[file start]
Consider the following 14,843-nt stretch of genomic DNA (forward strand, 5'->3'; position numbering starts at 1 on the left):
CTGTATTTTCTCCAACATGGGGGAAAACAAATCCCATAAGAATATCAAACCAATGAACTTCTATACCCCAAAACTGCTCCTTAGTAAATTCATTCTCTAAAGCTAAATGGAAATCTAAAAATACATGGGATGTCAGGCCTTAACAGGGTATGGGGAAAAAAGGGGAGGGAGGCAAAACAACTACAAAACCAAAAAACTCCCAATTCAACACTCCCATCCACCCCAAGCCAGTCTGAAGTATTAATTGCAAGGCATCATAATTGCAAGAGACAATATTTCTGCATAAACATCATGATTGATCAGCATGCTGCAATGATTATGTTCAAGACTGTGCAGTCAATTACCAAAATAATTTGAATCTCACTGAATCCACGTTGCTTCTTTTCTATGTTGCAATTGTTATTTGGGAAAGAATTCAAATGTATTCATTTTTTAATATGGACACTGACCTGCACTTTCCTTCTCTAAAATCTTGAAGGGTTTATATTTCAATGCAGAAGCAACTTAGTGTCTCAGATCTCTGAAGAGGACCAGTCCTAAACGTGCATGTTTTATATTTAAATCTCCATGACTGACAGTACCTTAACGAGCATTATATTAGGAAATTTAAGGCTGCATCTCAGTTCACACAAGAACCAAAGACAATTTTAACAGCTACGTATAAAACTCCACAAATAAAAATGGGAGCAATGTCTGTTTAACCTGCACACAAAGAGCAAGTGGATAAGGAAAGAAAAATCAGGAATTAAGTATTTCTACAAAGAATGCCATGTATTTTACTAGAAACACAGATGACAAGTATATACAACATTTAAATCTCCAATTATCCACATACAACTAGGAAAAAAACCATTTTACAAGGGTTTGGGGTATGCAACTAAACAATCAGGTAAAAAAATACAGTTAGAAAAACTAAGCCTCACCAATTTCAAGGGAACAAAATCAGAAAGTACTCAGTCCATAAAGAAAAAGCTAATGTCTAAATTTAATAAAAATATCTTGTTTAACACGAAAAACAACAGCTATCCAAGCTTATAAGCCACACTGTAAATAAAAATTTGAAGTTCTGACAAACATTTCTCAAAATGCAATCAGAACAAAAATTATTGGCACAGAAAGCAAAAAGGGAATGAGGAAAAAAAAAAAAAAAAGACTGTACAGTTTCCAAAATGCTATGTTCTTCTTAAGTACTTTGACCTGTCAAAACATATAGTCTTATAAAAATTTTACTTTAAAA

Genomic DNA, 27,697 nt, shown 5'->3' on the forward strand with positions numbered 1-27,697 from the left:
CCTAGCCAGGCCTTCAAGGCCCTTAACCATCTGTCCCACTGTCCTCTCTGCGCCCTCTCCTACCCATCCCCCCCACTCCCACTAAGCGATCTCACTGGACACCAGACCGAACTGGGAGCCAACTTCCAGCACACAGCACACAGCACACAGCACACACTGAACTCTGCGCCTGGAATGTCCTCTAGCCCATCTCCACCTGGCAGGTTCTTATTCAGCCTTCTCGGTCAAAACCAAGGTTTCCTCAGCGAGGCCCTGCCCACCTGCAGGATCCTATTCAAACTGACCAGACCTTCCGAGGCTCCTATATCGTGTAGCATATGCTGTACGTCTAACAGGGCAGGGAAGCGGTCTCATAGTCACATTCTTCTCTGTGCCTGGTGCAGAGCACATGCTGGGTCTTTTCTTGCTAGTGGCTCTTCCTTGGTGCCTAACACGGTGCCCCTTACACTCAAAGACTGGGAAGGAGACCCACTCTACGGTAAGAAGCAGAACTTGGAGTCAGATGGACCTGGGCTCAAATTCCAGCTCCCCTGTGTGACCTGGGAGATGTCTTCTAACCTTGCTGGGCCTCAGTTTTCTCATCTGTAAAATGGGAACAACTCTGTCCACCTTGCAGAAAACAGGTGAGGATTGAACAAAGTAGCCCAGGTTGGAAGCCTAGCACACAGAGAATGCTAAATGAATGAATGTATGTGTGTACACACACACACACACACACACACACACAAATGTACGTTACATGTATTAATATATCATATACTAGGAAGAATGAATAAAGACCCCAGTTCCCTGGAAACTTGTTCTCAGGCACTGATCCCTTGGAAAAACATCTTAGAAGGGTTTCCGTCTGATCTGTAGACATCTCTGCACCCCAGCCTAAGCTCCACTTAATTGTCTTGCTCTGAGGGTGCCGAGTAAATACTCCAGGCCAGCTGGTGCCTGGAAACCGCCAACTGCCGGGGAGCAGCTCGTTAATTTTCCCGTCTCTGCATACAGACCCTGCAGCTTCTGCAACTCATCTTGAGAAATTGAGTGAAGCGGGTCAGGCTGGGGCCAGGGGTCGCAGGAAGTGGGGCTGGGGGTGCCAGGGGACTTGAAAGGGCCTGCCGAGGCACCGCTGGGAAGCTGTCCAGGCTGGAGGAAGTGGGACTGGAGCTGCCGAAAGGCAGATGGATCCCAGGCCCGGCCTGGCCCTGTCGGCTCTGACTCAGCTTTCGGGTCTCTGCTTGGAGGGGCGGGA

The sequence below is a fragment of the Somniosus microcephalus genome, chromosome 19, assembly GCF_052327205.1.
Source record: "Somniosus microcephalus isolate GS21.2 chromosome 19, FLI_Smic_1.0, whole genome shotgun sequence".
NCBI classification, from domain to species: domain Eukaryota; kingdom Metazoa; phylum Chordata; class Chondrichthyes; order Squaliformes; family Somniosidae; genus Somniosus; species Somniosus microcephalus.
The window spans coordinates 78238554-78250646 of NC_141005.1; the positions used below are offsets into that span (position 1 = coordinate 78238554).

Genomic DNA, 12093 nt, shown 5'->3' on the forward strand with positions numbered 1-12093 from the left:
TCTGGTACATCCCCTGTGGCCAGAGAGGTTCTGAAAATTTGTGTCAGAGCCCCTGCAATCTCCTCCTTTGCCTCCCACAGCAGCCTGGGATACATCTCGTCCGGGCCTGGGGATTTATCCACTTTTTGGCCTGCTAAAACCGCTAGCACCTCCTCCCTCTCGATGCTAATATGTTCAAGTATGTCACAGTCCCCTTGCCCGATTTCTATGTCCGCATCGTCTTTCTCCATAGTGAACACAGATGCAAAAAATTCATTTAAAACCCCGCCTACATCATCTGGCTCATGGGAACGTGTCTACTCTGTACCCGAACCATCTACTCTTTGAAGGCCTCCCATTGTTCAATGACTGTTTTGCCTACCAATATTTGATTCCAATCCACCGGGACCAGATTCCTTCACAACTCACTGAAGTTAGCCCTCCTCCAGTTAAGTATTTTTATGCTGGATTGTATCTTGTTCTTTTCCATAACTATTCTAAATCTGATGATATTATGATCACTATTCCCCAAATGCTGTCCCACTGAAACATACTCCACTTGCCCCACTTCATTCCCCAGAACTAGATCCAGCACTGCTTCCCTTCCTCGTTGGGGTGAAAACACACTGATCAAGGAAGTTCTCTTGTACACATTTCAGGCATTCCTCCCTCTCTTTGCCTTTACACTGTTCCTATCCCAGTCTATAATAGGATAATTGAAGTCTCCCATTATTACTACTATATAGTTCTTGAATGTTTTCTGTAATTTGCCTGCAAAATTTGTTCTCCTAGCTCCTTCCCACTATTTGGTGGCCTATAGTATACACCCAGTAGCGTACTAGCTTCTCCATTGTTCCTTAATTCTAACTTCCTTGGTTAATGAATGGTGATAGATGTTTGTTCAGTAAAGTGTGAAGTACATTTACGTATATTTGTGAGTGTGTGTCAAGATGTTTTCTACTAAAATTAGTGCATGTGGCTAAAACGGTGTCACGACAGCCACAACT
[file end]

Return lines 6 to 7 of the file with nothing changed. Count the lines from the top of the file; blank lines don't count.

Source record: "Somniosus microcephalus isolate GS21.2 chromosome 19, FLI_Smic_1.0, whole genome shotgun sequence".
NCBI classification, from domain to species: domain Eukaryota; kingdom Metazoa; phylum Chordata; class Chondrichthyes; order Squaliformes; family Somniosidae; genus Somniosus; species Somniosus microcephalus.